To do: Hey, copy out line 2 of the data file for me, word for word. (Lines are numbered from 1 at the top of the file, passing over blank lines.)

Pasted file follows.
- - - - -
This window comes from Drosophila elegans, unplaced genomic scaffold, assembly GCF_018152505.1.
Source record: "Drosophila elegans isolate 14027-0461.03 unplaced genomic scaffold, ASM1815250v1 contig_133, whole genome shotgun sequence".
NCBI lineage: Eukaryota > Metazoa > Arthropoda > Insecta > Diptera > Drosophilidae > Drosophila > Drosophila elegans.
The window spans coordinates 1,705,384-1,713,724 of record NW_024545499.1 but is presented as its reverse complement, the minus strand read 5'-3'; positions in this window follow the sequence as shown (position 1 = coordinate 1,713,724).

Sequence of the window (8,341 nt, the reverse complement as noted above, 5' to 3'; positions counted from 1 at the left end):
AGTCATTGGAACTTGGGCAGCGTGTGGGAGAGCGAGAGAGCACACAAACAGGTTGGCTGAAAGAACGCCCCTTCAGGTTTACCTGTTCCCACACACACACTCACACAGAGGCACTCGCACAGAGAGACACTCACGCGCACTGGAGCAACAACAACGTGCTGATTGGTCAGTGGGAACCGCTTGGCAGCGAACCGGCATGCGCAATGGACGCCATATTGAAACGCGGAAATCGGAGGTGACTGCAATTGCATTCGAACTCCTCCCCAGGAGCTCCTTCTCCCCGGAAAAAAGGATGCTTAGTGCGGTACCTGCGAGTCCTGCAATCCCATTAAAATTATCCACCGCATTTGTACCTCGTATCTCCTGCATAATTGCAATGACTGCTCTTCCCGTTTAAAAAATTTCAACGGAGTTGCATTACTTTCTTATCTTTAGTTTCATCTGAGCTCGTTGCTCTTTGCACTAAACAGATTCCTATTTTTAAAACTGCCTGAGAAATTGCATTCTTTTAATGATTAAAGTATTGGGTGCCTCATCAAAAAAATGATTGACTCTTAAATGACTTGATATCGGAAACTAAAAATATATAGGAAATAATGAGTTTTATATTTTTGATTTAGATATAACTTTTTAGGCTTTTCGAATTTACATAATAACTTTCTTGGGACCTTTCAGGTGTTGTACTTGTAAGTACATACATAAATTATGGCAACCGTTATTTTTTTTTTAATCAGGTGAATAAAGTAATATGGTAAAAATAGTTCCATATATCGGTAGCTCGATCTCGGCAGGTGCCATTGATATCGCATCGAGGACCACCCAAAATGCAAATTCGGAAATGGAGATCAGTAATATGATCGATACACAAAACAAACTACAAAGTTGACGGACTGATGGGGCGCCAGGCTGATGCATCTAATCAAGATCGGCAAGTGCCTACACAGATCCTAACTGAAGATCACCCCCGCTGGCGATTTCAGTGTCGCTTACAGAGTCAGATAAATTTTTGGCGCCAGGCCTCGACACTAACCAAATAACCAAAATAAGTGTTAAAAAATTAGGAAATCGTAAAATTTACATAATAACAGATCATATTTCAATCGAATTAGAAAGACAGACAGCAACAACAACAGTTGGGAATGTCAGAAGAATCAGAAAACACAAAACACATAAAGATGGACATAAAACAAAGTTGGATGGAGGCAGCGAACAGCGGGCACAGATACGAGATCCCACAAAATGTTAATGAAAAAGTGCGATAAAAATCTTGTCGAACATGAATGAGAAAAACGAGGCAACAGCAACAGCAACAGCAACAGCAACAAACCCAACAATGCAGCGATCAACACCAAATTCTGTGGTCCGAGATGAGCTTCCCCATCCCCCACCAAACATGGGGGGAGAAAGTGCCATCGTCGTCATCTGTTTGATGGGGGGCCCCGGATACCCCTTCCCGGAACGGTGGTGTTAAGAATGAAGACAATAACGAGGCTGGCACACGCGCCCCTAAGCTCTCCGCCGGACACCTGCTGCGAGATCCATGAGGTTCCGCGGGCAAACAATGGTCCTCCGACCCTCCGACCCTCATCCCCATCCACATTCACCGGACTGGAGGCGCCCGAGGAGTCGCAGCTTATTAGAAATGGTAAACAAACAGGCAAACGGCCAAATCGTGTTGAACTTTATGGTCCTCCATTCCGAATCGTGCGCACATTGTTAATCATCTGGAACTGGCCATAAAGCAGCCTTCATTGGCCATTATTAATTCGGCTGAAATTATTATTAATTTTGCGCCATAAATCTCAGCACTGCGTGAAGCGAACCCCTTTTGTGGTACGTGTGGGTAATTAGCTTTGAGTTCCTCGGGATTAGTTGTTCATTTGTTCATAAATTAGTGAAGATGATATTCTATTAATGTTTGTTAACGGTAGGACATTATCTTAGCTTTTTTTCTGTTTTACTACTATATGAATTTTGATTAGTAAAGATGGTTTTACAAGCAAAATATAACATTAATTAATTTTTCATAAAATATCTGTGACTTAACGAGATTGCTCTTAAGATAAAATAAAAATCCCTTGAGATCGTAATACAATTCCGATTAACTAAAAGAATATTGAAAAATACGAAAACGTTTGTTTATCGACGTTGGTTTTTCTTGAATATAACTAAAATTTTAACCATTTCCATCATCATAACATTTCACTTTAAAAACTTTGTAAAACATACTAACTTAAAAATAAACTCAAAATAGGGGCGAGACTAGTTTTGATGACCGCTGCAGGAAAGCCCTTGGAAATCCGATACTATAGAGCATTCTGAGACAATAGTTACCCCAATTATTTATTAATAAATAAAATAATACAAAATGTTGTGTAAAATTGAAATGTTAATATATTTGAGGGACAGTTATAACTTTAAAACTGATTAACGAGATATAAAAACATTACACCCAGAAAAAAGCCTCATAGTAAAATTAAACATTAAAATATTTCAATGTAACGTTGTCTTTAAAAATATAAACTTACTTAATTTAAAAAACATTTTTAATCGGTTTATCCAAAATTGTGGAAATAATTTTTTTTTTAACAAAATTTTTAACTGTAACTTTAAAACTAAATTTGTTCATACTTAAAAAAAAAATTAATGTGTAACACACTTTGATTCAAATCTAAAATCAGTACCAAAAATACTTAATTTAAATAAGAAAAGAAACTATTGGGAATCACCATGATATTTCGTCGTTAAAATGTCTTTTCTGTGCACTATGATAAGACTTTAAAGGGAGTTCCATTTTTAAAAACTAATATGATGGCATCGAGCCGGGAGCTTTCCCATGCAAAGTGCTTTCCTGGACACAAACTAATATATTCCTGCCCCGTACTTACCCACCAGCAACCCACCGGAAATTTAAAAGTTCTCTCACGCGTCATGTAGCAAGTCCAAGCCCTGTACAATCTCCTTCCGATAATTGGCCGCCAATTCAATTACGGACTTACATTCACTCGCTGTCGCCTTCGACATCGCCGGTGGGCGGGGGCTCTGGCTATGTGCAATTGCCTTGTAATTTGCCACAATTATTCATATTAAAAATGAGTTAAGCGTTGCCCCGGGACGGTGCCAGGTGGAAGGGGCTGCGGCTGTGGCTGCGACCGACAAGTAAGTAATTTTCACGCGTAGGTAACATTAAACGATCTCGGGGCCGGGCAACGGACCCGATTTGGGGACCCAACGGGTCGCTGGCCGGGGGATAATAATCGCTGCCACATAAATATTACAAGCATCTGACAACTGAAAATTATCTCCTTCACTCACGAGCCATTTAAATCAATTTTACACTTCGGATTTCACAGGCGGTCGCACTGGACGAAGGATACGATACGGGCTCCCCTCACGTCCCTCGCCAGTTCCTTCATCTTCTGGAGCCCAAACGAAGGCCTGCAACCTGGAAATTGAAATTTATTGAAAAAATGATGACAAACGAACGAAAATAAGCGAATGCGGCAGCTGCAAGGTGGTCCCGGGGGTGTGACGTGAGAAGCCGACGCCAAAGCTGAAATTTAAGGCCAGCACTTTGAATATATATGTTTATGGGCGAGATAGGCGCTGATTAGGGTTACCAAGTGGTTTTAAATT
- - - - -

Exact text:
Source record: "Drosophila elegans isolate 14027-0461.03 unplaced genomic scaffold, ASM1815250v1 contig_133, whole genome shotgun sequence".